Pitching goes way beyond pitching. Sure, it can be an elevator pitch to a promising investor; but it can also be a job interview, a project presentation, or even a story of your life.
Are you a freelancer who’s about to pitch a proposal to your first big client?
Are you a tech founder who wants to win quality leads at a trade show exhibition?
Heck, are you a budding entrepreneur who wants to secure funding for a new idea?
Complex ideas are ridden with jargon.
They’re boring and difficult to understand, especially when you’re pitching an idea to a crowd that hasn’t warmed up to you yet.
Break down your pitch into smaller, understandable blocks!
In this video, a blockchain expert explains blockchain technology to five different people: a child, a teenager, a college student, a graduate student, and another expert.
Observe how she constantly changes and positions her pitch according to these people’s level of understanding:
Say, you want to deliver a fundraising pitch. You want to convince a Fortune 500 corporate to donate to your non-profit organisation.
Which pitch is likelier to encourage them to reach out for their wallets?
a) “Your donation will help homeless people in the poorest neighbourhoods.”
b) “Every Sunday, we walk around the poorest neighbourhoods to meet people without homes. These homeless folks are often cold, hungry, and sick. Your donations help us to buy basic necessities and warm clothes and fund their daily doctor visits. Your support helps us better serve these underprivileged people.”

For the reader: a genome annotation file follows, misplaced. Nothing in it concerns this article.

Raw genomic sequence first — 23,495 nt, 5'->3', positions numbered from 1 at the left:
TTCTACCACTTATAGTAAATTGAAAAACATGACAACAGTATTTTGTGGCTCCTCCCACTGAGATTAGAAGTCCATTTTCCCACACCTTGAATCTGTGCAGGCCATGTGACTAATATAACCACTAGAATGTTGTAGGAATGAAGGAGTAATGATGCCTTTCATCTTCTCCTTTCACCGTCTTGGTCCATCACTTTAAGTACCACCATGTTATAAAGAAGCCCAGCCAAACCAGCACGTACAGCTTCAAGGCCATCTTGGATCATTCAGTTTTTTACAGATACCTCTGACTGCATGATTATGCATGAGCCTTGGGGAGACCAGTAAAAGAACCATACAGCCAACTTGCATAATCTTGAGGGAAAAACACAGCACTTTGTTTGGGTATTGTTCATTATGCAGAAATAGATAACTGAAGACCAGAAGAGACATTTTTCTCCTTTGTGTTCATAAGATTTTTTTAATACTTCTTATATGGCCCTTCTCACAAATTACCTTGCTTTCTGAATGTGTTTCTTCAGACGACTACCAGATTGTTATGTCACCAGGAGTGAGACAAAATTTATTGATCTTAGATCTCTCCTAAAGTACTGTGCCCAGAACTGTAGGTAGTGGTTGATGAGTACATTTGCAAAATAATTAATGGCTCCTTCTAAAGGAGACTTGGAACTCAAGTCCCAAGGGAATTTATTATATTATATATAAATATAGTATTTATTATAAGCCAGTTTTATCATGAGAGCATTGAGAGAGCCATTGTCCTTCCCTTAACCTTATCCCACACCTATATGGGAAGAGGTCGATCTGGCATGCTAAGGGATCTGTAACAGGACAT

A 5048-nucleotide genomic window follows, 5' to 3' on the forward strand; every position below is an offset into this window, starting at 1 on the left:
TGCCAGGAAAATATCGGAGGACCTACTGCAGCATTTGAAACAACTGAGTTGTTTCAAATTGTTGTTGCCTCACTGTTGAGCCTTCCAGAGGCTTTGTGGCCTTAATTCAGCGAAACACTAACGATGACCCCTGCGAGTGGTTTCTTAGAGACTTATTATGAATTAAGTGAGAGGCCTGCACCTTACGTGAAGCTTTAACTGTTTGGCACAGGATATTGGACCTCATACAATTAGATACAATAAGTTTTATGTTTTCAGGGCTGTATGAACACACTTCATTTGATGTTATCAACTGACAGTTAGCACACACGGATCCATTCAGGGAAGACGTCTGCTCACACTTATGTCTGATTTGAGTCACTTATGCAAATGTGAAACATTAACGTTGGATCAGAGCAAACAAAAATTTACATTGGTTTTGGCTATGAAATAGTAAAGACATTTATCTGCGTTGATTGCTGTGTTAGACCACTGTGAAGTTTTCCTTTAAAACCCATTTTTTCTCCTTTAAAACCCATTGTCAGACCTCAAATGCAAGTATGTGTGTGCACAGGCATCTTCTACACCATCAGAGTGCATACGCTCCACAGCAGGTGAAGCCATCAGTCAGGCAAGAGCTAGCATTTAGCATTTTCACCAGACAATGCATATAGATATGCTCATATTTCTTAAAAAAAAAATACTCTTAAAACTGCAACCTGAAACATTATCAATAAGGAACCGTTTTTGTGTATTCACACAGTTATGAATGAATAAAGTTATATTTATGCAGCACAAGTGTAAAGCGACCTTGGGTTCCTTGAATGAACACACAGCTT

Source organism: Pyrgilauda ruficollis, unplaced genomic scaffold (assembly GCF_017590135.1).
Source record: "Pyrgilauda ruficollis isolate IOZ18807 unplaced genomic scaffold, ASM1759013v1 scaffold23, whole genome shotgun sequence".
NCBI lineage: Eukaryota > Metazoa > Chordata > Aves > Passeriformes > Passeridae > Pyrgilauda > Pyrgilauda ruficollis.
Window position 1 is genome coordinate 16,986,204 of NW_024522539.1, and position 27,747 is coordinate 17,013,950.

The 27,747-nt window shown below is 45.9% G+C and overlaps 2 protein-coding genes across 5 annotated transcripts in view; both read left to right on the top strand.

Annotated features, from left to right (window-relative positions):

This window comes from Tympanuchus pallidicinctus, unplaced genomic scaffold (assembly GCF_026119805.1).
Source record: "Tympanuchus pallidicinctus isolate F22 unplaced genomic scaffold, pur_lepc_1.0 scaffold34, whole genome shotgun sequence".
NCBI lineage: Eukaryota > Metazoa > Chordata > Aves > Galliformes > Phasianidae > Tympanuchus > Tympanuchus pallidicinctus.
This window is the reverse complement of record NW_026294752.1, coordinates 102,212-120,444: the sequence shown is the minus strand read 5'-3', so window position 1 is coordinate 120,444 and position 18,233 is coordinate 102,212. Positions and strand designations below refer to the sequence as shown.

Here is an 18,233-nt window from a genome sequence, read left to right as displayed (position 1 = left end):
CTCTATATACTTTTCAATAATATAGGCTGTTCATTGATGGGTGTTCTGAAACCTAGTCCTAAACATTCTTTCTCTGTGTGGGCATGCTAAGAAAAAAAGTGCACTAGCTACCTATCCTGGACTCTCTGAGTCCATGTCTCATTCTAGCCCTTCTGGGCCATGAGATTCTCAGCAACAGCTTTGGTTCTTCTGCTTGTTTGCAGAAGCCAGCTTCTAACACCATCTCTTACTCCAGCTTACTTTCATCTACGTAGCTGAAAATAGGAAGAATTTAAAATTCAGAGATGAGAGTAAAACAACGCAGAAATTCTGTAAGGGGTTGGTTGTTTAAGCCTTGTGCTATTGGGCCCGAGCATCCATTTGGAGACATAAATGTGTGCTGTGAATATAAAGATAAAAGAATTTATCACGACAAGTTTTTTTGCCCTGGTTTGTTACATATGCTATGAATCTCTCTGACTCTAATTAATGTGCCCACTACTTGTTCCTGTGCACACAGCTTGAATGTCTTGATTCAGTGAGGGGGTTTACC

Showing creates a lingering effect. Telling doesn’t.
A pitch stuffed with Singlish will most likely not work in Australia. Similarly, a pitch full of Australian slangs will fall on deaf ears in Singapore.
Localise your pitch. Speak their language. You’ll be surprised how big of a difference it makes.
Use first person, second person, and third person to create powerful effects.
This doesn’t just work in any pitch, it works in your writing too.
Roy Peter Clark, American writer and coach, writes: “‘I’ or ‘me’ or ‘my’ makes a personal appeal. ‘We’ or ‘us’ proclaims collective power. ‘You’ makes prose sound conversational.”
Personal stories show the raw, human side of you.
Want to get a start-up capital grant? Have your eyes on a business mogul and want her as your mentor?
Dig into your memory palace and see if you can make a stronger point through your personal stories. As long as you can tie it all together, go for it!
Take a beat from TED Talks speakers. Use simple, beautiful images that pull your audiences in and keep them engaged. Check out these 10 tips to create slides that complement your pitch and communicate your ideas.
What do you do when you have to pitch about influence to a group of 17-year-olds?
For public speaking coach Benjamin Loh, he shared a controversy involving Logan Paul, an internet personality who’s incredibly popular amongst teenagers. Or was.
In December 2017, Logan uploaded a video of himself laughing at the body of a suicide victim in Japan’s Aokigahara forest. The video attracted widespread criticism, to the point where YouTube took actions against him and over 500,000 signed a petition to remove his channel.
If this doesn’t show the power of influence, we don’t know what will.
Go with a historical or pop culture reference if you want to pitch your idea effectively. It makes it unforgettable.
Tap into the power of metaphors and analogies to make your pitch sing.
During her TED talk about the 10 ways to have a better conversation, Celeste Headlee shared the importance of being brief.
She could’ve ended it on that note, but she took a step further – by sharing an analogy:
“A good conversation is like a miniskirt; short enough to retain interest, but long enough to cover the subject.”
Noticed how it paints an image in your head?
Metaphors and analogies connect the dots. Leverage it to make your pitch come alive.
This blog post is a recap of our recently completed pitching workshop facilitated by Benjamin Loh.